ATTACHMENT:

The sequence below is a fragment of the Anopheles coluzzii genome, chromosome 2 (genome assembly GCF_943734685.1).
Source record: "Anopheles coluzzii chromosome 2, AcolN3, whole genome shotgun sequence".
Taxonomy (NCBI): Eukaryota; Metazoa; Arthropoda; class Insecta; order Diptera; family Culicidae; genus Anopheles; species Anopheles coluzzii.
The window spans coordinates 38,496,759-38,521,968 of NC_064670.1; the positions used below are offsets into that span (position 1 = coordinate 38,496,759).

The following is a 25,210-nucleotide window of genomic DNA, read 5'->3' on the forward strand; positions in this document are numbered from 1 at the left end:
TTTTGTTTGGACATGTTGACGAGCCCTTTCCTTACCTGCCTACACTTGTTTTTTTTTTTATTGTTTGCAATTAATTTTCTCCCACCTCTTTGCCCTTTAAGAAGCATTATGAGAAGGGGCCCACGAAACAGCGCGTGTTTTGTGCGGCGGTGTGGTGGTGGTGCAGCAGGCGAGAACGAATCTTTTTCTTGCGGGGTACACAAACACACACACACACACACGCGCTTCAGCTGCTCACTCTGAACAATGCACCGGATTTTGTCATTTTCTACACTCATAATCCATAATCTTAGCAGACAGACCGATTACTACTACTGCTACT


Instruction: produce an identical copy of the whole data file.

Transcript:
The sequence below is a fragment of the Anopheles coluzzii genome, chromosome 2 (genome assembly GCF_943734685.1).
Source record: "Anopheles coluzzii chromosome 2, AcolN3, whole genome shotgun sequence".
Taxonomy (NCBI): Eukaryota; Metazoa; Arthropoda; class Insecta; order Diptera; family Culicidae; genus Anopheles; species Anopheles coluzzii.
The window spans coordinates 38,496,759-38,521,968 of NC_064670.1; the positions used below are offsets into that span (position 1 = coordinate 38,496,759).

The following is a 25,210-nucleotide window of genomic DNA, read 5'->3' on the forward strand; positions in this document are numbered from 1 at the left end:
TTTTGTTTGGACATGTTGACGAGCCCTTTCCTTACCTGCCTACACTTGTTTTTTTTTTTATTGTTTGCAATTAATTTTCTCCCACCTCTTTGCCCTTTAAGAAGCATTATGAGAAGGGGCCCACGAAACAGCGCGTGTTTTGTGCGGCGGTGTGGTGGTGGTGCAGCAGGCGAGAACGAATCTTTTTCTTGCGGGGTACACAAACACACACACACACACACGCGCTTCAGCTGCTCACTCTGAACAATGCACCGGATTTTGTCATTTTCTACACTCATAATCCATAATCTTAGCAGACAGACCGATTACTACTACTGCTACT